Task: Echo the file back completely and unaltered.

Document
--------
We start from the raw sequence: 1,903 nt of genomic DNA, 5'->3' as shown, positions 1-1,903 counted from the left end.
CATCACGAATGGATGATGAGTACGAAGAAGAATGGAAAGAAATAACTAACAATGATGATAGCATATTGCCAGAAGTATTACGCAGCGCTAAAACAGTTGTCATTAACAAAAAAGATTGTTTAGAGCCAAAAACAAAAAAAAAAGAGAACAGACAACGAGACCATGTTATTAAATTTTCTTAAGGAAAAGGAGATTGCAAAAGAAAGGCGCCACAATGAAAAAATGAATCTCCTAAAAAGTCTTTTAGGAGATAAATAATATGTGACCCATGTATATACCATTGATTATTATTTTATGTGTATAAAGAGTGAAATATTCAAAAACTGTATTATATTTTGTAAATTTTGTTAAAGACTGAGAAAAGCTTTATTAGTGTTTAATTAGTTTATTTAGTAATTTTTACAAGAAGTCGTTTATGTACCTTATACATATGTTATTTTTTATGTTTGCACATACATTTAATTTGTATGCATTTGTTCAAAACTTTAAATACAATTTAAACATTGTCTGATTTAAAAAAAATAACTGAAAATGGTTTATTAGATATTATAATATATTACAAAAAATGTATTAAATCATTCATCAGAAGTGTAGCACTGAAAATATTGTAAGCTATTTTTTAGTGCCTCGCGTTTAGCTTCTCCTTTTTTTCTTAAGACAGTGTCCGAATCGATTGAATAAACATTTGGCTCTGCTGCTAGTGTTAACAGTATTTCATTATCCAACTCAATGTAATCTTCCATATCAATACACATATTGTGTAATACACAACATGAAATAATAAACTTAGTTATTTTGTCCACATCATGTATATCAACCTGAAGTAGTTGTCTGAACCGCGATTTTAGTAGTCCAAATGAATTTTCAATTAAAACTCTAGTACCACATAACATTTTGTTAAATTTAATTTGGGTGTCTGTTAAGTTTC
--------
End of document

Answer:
We start from the raw sequence: 1,903 nt of genomic DNA, 5'->3' as shown, positions 1-1,903 counted from the left end.
CATCACGAATGGATGATGAGTACGAAGAAGAATGGAAAGAAATAACTAACAATGATGATAGCATATTGCCAGAAGTATTACGCAGCGCTAAAACAGTTGTCATTAACAAAAAAGATTGTTTAGAGCCAAAAACAAAAAAAAAAGAGAACAGACAACGAGACCATGTTATTAAATTTTCTTAAGGAAAAGGAGATTGCAAAAGAAAGGCGCCACAATGAAAAAATGAATCTCCTAAAAAGTCTTTTAGGAGATAAATAATATGTGACCCATGTATATACCATTGATTATTATTTTATGTGTATAAAGAGTGAAATATTCAAAAACTGTATTATATTTTGTAAATTTTGTTAAAGACTGAGAAAAGCTTTATTAGTGTTTAATTAGTTTATTTAGTAATTTTTACAAGAAGTCGTTTATGTACCTTATACATATGTTATTTTTTATGTTTGCACATACATTTAATTTGTATGCATTTGTTCAAAACTTTAAATACAATTTAAACATTGTCTGATTTAAAAAAAATAACTGAAAATGGTTTATTAGATATTATAATATATTACAAAAAATGTATTAAATCATTCATCAGAAGTGTAGCACTGAAAATATTGTAAGCTATTTTTTAGTGCCTCGCGTTTAGCTTCTCCTTTTTTTCTTAAGACAGTGTCCGAATCGATTGAATAAACATTTGGCTCTGCTGCTAGTGTTAACAGTATTTCATTATCCAACTCAATGTAATCTTCCATATCAATACACATATTGTGTAATACACAACATGAAATAATAAACTTAGTTATTTTGTCCACATCATGTATATCAACCTGAAGTAGTTGTCTGAACCGCGATTTTAGTAGTCCAAATGAATTTTCAATTAAAACTCTAGTACCACATAACATTTTGTTAAATTTAATTTGGGTGTCTGTTAAGTTTC